In his now-infamous “Day 1 Memo,” new Manhattan district attorney Alvin Bragg sets out a number of controversial directives, such as non-prosecution of crimes including resisting arrest, trespassing, fare evasion, and prostitution. Bragg’s office would broadly reduce charges for crimes including knifepoint robbery, commercial and some residential burglaries, weapons possession, and “low-level” drug dealing. There will be a presumption of no jail time for almost any crime, and sentences of life without parole will be banned even for cop killers, barring “exceptional circumstances.”
Over the last two years, the number of shooting victims citywide doubled, while car thefts rose 92 percent. Murders rose by almost half in 2020 and then rose again, even as “clearance” rates for murders dropped from 86 percent at the end of 2019 to 46 percent at the end of 2020. In 2021, hate crimes nearly doubled; non-rape sex crimes rose by almost a third. Yet Bragg believes that criminal offenders are less likely to commit more crimes if they avoid jail time or heavy sentencing and get diverted into drug treatment or mental-health programs. His vision of public safety emphasizes sympathetic and trusting treatment of criminals and downplays the risk for future victims.
Bragg is just starting his term, so Manhattanites will have to wait for another election to choose someone with a different agenda. Meantime, here are three approaches that the interested public can take in an effort to mitigate the impact of these policies.
Demand data—and unbiased analysis. Bragg cites data from New York City’s Criminal Justice Agency (CJA), which provides pretrial services in place of pretrial detention, and from the Mayor’s Office of Criminal Justice, which, for the past eight years, sought to present the progressive policies of former Mayor Bill de Blasio as successful at reducing crime. While both sources use real court and arrest data, their aims are to show policies reducing prosecution, detention, and incarceration in the best light. “Data show,” Bragg says, “that the overwhelming majority of those released pretrial do not commit a violent crime while at liberty.” Bragg points to the CJA’s Pretrial Release Dashboard, where an interactive graph shows that for, say, January 2020, almost 96 percent of individuals on pretrial release had no new offense. What the graph doesn’t show is how many of those 96 percent were rearrested in the previous or following months. We’re not seeing a picture of the total rates of rearrest but only a snapshot of who was caught in a given month.
In contrast, the data dashboard of the New York State Unified Court System indicates that for all defendants arraigned on charges in January 2020, more than half of those on “nonmonetary” supervised release for felony assault were rearrested—the majority for felonies. Of those on nonmonetary release for misdemeanor assault, over 73 percent were rearrested—one-sixth of them for violent felonies. These data do not include those on pretrial release who were rearrested outside of New York, those who committed sub-misdemeanor violations or infractions, or the growing proportion who committed crimes but were not arrested. As the collapse of the murder clearance rate indicates, drastically fewer criminals are being brought to justice than in the past. With Bragg’s new guidelines, a person out on pretrial release who trespasses, drives with a suspended license, or solicits a prostitute may not get arrested because cops know that these are no longer prosecutable offenses.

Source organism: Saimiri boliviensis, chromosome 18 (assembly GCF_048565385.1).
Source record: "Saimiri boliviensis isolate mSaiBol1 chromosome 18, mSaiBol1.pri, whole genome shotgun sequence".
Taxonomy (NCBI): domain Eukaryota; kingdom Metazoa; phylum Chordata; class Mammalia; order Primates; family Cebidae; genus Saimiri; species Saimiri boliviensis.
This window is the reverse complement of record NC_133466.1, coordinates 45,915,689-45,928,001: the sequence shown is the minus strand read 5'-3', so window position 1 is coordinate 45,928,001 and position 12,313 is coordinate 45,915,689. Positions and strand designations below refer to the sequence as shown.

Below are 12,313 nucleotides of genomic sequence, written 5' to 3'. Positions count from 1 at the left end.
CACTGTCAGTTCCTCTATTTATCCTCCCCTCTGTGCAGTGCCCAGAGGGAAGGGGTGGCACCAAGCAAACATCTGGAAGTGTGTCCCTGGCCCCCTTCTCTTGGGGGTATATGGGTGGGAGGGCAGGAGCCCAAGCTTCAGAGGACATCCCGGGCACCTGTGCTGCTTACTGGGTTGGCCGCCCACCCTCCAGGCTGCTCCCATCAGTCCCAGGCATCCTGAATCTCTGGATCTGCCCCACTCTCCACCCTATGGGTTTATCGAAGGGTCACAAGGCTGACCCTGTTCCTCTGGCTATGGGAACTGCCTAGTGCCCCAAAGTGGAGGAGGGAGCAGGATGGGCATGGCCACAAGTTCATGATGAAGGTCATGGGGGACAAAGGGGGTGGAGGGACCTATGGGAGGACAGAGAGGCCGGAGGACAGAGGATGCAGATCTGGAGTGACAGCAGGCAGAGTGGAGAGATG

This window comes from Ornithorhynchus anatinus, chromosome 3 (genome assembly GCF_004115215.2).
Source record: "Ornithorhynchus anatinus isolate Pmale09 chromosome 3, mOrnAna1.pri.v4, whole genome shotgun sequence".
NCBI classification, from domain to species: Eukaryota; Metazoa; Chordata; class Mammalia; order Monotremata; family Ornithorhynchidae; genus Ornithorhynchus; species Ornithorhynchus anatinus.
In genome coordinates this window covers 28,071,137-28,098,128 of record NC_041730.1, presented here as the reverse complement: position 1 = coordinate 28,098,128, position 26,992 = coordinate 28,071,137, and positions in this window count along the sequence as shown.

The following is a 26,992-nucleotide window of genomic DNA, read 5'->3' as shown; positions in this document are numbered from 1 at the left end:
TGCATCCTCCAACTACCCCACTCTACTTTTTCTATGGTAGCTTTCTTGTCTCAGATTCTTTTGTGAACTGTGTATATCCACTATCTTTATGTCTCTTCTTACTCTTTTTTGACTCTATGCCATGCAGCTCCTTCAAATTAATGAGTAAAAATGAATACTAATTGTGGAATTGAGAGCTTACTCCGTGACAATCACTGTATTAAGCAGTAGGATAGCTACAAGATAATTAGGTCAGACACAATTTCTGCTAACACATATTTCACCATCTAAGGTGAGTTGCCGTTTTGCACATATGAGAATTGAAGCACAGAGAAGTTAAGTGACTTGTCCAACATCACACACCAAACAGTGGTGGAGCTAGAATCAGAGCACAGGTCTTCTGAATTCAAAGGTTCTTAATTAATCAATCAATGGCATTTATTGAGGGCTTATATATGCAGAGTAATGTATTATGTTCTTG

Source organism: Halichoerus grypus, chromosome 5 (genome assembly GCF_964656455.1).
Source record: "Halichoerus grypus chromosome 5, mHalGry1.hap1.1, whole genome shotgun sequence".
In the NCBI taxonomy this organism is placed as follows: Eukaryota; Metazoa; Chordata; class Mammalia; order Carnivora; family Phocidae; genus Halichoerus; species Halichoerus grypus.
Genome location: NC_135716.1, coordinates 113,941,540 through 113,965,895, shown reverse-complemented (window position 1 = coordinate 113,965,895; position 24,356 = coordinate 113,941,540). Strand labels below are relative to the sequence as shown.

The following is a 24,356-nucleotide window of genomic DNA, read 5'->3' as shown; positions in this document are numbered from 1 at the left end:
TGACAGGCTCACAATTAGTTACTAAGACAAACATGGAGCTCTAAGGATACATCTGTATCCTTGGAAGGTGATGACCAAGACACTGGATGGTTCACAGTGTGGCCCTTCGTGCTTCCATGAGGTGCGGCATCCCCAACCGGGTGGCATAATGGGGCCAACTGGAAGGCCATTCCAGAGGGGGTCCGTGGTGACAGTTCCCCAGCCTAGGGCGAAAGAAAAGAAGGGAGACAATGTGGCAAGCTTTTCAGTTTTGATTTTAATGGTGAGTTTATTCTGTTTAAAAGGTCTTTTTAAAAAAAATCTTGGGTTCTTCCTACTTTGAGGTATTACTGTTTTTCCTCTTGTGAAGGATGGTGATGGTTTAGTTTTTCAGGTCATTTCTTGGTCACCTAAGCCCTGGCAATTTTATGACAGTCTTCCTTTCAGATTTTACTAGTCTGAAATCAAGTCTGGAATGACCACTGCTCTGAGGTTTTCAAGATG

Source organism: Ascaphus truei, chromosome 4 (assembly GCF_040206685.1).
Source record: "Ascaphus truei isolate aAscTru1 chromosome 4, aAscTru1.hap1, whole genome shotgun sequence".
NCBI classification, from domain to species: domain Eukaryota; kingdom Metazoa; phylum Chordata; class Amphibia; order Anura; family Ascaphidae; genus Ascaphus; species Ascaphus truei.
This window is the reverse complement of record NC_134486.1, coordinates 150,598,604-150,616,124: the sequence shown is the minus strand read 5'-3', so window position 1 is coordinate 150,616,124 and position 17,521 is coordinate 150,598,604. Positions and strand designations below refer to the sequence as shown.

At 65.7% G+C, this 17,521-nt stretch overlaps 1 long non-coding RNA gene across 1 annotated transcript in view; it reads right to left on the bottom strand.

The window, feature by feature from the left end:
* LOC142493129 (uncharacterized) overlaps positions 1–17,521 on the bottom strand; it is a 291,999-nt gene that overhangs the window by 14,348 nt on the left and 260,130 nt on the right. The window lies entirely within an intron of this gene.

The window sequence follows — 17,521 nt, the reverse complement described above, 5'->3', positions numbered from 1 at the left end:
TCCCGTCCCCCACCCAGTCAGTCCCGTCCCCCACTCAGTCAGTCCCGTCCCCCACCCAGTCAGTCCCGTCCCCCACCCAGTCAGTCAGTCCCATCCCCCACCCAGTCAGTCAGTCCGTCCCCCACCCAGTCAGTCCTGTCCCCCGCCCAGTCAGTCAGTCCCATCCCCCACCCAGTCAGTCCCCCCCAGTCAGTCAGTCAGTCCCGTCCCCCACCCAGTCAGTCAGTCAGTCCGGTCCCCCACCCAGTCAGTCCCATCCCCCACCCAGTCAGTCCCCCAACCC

We must push Bragg’s office and associated agencies for more honesty in these re-offense numbers and for more transparency and accountability regarding how well the mandated supervision tracks and reforms criminals.
Trust assistant district attorneys. Across the country, line prosecutors are resigning from offices in cities that have elected “progressive prosecutors,” as defined by their pursuit of policies similar to Bragg’s. These lawyers have foregone lucrative private-sector positions to work long hours representing the public in court. Now they are fleeing this work, frustrated by rules against appropriately prosecuting, charging, and sentencing serious criminals. In New York, assistant district attorneys’ labors are doubly hampered by statewide discovery “reforms,” which increase the amount of material they must compile for defense attorneys—and often mean that they cannot get their cases ready in time, causing a huge spike in dismissals.
Bragg’s Day 1 Memo sidelines the role and insight of ADAs, not only by creating various charging and sentencing decisions for which special permission is now required but also by no longer requiring face-to-face ADA “proffers” with defendants to assess whether they are good candidates for program diversion or beyond rehabilitation. Prosecutors need to spend more time speaking with defendants, their attorneys, and the investigators involved.
Bragg’s memo further stipulates: “If a case is determined to be appropriate for a disposition involving services, the Office will rely on outside professionals to determine the appropriate service and length of placement.” Why should outsiders know better than ADAs? Prosecutors are best positioned to adopt a truly holistic approach, collaborate with case investigators, and recognize the issues and needs of repeat offenders. We should pressure Bragg’s office to respect ADAs’ judgment.
Hope for the best. Finally, we can hope that Bragg will make quiet revisions and allow for loopholes. He has yet to delineate most of the exceptions to his rules. Perhaps he will allow the prosecution of otherwise “decriminalized” charges in cases where offenders have prior arrests. Maybe all cop killings count as “exceptional” circumstances, eligible for life without parole. Better yet: maybe we will see a Day 20 or Day 100 Memo that restores substance—and sense—to Manhattan’s prosecuting office.
Photo: Michał Chodyra/iStock